Very well thought out article, Aswath. I couldnt agree wit you more. I guess the idea of an investor 'suing' a respected company like Apple is the reason of it attracting criticism from a few quarters inc. Mr. Lipton. We have got to realise Mr Einhorn, who I carry a great amount of respect for, had to go to court only because Apple's proposition seemed more to thwart the board's efforts to issue prefs in the future than any attempt at better Corporate Governance. Also, the second reason was the bundling of two propositions into one. If these reasons were baseless, as Mr. Lipton implies, somone as smart as Mr. Einhorn' would not have taken such a big step. And as we now know, the district judge did rule in Mr. Einhorn's favor. Surprised to see Mr Sorkin's implict support too.

Thanks for sharing your views. As always, its a pleasure to read them.

J

Anonymous said...

The irony here is the Einhorn is not even demanding that Apple return money to shareholders. He has come up with a clever idea for Apple to issue preferreds (paper) and part with a small portion of its future free cash flow to unlock value.

The fact that Tim Cook calls this a silly side show speaks to the man's undeservidly inflated ego. Jobs was cocky and egotistical but at least he created enormous value for shareholders. What has Cook done except watch share price drop forty percent in a strong bull market?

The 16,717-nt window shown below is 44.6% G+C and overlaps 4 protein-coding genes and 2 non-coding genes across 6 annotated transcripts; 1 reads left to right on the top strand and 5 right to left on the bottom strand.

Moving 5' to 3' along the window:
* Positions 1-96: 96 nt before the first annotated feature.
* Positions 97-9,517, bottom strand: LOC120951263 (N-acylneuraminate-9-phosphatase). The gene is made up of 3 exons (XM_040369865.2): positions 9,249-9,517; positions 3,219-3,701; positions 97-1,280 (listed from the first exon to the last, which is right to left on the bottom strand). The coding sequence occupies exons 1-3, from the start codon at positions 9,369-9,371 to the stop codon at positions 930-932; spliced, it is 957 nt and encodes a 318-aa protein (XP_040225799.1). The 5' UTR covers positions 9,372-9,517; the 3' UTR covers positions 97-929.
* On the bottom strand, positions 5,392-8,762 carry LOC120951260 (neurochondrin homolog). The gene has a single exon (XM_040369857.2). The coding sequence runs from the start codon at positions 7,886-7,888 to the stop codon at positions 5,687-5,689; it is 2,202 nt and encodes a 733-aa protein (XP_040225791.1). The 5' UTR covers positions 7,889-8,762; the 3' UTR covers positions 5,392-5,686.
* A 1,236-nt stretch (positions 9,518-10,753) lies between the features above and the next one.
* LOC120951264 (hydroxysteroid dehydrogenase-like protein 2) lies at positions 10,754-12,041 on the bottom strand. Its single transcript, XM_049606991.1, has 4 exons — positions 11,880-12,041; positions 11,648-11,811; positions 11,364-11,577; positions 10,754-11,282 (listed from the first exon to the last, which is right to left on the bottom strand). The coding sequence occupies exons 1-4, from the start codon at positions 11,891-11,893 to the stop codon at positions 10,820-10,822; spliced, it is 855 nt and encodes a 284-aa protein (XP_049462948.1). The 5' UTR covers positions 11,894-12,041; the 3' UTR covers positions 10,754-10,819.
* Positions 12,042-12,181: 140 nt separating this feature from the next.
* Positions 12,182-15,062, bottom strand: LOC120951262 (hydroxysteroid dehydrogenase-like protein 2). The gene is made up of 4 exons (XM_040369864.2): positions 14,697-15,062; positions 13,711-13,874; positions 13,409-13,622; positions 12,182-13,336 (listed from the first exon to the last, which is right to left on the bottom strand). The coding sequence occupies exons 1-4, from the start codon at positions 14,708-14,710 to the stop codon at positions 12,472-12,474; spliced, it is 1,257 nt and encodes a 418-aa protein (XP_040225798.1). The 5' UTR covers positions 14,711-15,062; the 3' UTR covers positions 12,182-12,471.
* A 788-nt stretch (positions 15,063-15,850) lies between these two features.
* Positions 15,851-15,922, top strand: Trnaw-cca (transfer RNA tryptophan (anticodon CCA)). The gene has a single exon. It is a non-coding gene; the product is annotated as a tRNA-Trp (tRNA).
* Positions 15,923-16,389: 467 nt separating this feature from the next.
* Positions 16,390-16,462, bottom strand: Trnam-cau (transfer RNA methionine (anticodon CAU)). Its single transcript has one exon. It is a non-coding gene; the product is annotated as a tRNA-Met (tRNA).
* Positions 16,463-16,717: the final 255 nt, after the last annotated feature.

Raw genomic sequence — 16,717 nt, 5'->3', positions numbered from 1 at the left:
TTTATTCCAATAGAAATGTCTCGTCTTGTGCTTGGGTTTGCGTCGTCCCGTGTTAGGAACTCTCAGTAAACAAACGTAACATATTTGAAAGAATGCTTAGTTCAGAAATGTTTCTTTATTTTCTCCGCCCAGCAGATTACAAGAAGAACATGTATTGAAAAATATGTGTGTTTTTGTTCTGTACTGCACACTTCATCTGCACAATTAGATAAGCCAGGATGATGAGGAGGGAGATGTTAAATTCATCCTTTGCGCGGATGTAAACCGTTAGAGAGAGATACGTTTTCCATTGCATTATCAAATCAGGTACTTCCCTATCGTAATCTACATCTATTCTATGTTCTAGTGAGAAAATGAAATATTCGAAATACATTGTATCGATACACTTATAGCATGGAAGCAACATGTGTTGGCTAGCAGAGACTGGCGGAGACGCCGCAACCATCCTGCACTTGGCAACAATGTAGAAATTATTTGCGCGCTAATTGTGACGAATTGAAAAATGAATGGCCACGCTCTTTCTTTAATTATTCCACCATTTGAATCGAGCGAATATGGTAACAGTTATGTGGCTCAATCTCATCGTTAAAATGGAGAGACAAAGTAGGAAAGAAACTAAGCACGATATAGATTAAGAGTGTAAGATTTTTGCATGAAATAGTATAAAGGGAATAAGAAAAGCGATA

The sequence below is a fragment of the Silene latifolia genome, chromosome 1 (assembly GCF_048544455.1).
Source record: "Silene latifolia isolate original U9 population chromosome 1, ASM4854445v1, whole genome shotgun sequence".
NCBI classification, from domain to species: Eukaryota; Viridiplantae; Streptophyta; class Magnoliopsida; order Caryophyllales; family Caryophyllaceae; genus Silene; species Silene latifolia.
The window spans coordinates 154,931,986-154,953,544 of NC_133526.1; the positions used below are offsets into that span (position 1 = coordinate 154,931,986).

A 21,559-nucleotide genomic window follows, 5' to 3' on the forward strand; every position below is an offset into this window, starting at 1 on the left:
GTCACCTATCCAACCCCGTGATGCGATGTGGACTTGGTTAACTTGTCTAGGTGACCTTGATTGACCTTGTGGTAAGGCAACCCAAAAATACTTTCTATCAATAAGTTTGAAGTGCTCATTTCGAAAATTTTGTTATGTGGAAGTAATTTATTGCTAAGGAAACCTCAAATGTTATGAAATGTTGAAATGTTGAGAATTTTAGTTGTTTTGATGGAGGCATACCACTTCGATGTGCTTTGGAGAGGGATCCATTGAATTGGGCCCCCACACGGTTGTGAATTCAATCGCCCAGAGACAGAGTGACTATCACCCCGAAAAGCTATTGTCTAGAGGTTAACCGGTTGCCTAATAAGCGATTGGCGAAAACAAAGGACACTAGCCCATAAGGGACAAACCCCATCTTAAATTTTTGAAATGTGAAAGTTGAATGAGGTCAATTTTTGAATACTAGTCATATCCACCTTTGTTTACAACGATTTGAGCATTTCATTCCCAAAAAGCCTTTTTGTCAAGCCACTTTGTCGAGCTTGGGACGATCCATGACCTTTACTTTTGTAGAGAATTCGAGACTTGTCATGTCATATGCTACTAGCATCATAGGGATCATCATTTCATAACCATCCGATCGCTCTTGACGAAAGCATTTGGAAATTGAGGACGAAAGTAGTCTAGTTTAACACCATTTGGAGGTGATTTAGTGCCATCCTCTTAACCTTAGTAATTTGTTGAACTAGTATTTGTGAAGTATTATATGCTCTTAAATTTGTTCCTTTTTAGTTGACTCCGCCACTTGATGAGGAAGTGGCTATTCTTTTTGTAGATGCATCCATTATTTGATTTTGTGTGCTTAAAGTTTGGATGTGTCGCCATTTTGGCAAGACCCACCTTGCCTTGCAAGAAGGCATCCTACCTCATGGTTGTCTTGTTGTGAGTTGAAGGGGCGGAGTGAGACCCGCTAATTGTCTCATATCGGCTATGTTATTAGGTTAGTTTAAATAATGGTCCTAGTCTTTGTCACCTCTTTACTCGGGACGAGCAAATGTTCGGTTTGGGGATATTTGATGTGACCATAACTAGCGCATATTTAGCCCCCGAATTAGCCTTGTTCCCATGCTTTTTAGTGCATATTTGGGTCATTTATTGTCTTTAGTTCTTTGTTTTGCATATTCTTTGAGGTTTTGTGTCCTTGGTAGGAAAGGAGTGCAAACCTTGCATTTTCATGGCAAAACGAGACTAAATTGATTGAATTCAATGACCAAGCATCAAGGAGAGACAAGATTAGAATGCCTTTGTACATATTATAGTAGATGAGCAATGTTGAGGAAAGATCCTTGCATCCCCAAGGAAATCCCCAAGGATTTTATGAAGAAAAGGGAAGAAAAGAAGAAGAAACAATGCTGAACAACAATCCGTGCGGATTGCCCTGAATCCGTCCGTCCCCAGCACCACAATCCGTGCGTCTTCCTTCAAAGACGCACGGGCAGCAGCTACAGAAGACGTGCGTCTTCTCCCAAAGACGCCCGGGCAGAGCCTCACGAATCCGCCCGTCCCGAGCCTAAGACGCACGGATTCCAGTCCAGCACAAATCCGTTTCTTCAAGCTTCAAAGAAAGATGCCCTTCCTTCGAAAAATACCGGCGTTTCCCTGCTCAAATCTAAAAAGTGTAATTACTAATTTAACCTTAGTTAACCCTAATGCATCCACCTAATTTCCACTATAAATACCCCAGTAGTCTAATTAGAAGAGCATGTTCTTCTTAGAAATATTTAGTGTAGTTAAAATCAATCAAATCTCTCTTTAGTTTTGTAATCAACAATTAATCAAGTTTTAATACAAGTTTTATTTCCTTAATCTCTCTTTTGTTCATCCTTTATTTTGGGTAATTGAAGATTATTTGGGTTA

Cook is the silly side show.

Anonymous said...

You are right every bit here.

Every shareholder, however small or big, has a choice to be vocal about management and board actions. It is for the controlling shareholders (and/or management/board) to take it or leave it.

It is another matter that a small shareholder can only scream in ecstasy or pain; nothing worthwhile can come out of it, unless he has an activist (significant) shareholder who is being more vocal.

It is interesting to see some prominent people talking in support of management irrespective of their actions. Whatever happened to maximization of shareholder wealth.

$140 billion of cash (of which $85 billion is trapped) that belongs to the shareholders and earning mediocre rate of return. No reinvestments at sight, or debt to repay. Where else should it go if not back to the shareholders? Don't shareholders have a choice of making more (higher return than low risk-free) out of it?

Left long, management might even be tempted to make worse blunders, for instance, acquisitions; such is the pressure for growth.

Clearly there is no room in R&D activities to accommodate that much of cash. It surely is a trapped cash for shareholders.

Probably Apple's greatest crime is having grown outrageously in the last 10 years. Now it is paying for it. It has grown too quick, matured too quick; now it has to slow down, rather too quick.

Wilson said...

Excellent article as usual, Prof.

Is part of the last paragraph missing?

Rafa Tudela said...

... completely subscribe previous comments on the praise for your article Prof. Spot on.

Jason DaCruz said...

Great post professor --

I feel like activism tends to suffer from association with LBOs. Not that LBOs are necessarily bad, just that they've had their own trouble in the not so distant past.